The social structure of chimpanzee communities is highly complex: there are alpha males and mother-daughter pairs, coalitions that form and fracture, and a strong hierarchical dominance structure. Clans ranging anywhere from a dozen to closer to 100 members, with chimps drifting in and out of these larger communities.
Among male chimpanzees especially, says the Jane Goodall Institute of Canada, a linear, ordered hierarchy determines who's the boss of who. Yet cutting through some of the confusion, says Ewen Callaway for New Scientist, is the undying power of the bromance: “A decade-long study shows that nearly all adult male chimps form enduring social bonds with other males, exchanging back scratches, sharing meat, and generally chumming around.”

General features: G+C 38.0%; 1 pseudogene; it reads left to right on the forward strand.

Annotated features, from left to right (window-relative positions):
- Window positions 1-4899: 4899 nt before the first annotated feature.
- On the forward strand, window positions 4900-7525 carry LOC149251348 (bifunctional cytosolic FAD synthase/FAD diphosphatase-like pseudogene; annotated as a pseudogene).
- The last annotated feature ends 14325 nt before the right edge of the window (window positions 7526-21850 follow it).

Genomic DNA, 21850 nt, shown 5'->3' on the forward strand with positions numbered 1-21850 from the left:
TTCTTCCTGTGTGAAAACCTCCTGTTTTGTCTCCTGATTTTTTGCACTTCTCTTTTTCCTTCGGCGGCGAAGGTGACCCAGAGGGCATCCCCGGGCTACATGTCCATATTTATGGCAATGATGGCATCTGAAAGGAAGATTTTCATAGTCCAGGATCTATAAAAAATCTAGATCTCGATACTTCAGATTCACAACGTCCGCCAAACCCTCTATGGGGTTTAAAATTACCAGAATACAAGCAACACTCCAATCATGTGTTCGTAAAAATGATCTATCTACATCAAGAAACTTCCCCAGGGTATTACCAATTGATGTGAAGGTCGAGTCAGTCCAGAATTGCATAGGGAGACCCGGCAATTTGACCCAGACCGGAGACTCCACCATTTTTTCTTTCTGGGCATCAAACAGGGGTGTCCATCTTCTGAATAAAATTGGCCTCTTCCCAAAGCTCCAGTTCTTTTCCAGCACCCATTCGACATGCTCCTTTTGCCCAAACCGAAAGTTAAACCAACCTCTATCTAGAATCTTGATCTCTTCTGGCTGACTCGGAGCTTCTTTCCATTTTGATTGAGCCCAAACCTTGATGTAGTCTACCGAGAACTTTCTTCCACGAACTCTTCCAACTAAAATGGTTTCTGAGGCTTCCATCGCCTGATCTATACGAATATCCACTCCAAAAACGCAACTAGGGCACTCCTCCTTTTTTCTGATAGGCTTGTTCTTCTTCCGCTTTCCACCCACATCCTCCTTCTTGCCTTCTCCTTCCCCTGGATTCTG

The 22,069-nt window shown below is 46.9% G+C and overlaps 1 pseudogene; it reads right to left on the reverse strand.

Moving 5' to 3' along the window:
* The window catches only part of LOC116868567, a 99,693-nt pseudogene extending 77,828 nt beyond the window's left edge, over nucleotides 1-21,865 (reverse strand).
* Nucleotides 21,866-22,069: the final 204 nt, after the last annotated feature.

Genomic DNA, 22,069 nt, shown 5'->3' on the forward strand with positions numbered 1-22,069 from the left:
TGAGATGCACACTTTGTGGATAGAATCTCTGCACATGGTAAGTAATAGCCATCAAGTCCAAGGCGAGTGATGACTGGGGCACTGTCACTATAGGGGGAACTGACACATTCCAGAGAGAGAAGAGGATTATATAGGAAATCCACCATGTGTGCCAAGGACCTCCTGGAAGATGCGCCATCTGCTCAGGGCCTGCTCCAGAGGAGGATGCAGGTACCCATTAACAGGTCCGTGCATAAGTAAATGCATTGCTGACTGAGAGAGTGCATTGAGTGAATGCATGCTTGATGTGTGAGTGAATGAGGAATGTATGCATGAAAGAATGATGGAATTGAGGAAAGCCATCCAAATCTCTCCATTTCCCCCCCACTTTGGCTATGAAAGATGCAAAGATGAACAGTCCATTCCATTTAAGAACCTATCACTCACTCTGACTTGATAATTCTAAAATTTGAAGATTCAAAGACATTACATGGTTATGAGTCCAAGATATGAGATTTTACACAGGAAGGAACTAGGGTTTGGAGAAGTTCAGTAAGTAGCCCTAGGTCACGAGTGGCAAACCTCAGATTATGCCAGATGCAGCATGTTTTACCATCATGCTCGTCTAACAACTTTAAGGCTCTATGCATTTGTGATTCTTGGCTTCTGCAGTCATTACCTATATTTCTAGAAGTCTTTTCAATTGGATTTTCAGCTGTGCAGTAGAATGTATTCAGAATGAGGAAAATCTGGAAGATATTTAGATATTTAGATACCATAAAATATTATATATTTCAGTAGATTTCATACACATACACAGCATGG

Exactly why chimpanzees form these stable bonds is unknown, Mitani says. It could be that having a best friend boosts reproductive success or survival somehow. But this will require "staying out there to see who does what with whom, and how often, and counting up the babies," he says.
...As with human friendship, the strongest bonds seemed to be based on mutual respect. Chimpanzees that groomed each other for roughly equal amounts of times tended to stay friends longer.
The power of chimp friendship isn't quite enough to sever the otherwise strict social orders, though, says Mitani in his study: chimps born to the same mother, or those of the same standing on the social ladder, were more likely to become friends.